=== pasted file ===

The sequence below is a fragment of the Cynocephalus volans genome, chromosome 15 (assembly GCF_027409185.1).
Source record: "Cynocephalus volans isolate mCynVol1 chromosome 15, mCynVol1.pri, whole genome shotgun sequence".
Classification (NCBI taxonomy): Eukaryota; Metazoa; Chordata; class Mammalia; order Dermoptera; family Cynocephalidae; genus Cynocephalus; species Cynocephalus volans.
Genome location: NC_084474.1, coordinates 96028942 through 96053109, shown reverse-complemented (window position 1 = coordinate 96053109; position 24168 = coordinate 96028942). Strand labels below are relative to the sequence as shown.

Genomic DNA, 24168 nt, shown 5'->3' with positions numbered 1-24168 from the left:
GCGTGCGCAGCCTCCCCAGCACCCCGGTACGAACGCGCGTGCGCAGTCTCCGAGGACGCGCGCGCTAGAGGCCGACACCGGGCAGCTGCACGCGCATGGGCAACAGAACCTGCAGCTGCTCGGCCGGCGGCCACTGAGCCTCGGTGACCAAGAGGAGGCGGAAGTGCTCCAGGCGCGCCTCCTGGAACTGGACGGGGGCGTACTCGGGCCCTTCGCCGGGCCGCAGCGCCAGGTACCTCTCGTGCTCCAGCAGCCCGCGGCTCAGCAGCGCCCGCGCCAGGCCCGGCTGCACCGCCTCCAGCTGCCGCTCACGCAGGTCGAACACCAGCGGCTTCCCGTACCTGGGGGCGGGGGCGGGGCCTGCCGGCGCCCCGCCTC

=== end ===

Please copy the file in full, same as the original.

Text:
The sequence below is a fragment of the Cynocephalus volans genome, chromosome 15 (assembly GCF_027409185.1).
Source record: "Cynocephalus volans isolate mCynVol1 chromosome 15, mCynVol1.pri, whole genome shotgun sequence".
Classification (NCBI taxonomy): Eukaryota; Metazoa; Chordata; class Mammalia; order Dermoptera; family Cynocephalidae; genus Cynocephalus; species Cynocephalus volans.
Genome location: NC_084474.1, coordinates 96028942 through 96053109, shown reverse-complemented (window position 1 = coordinate 96053109; position 24168 = coordinate 96028942). Strand labels below are relative to the sequence as shown.

Genomic DNA, 24168 nt, shown 5'->3' with positions numbered 1-24168 from the left:
GCGTGCGCAGCCTCCCCAGCACCCCGGTACGAACGCGCGTGCGCAGTCTCCGAGGACGCGCGCGCTAGAGGCCGACACCGGGCAGCTGCACGCGCATGGGCAACAGAACCTGCAGCTGCTCGGCCGGCGGCCACTGAGCCTCGGTGACCAAGAGGAGGCGGAAGTGCTCCAGGCGCGCCTCCTGGAACTGGACGGGGGCGTACTCGGGCCCTTCGCCGGGCCGCAGCGCCAGGTACCTCTCGTGCTCCAGCAGCCCGCGGCTCAGCAGCGCCCGCGCCAGGCCCGGCTGCACCGCCTCCAGCTGCCGCTCACGCAGGTCGAACACCAGCGGCTTCCCGTACCTGGGGGCGGGGGCGGGGCCTGCCGGCGCCCCGCCTC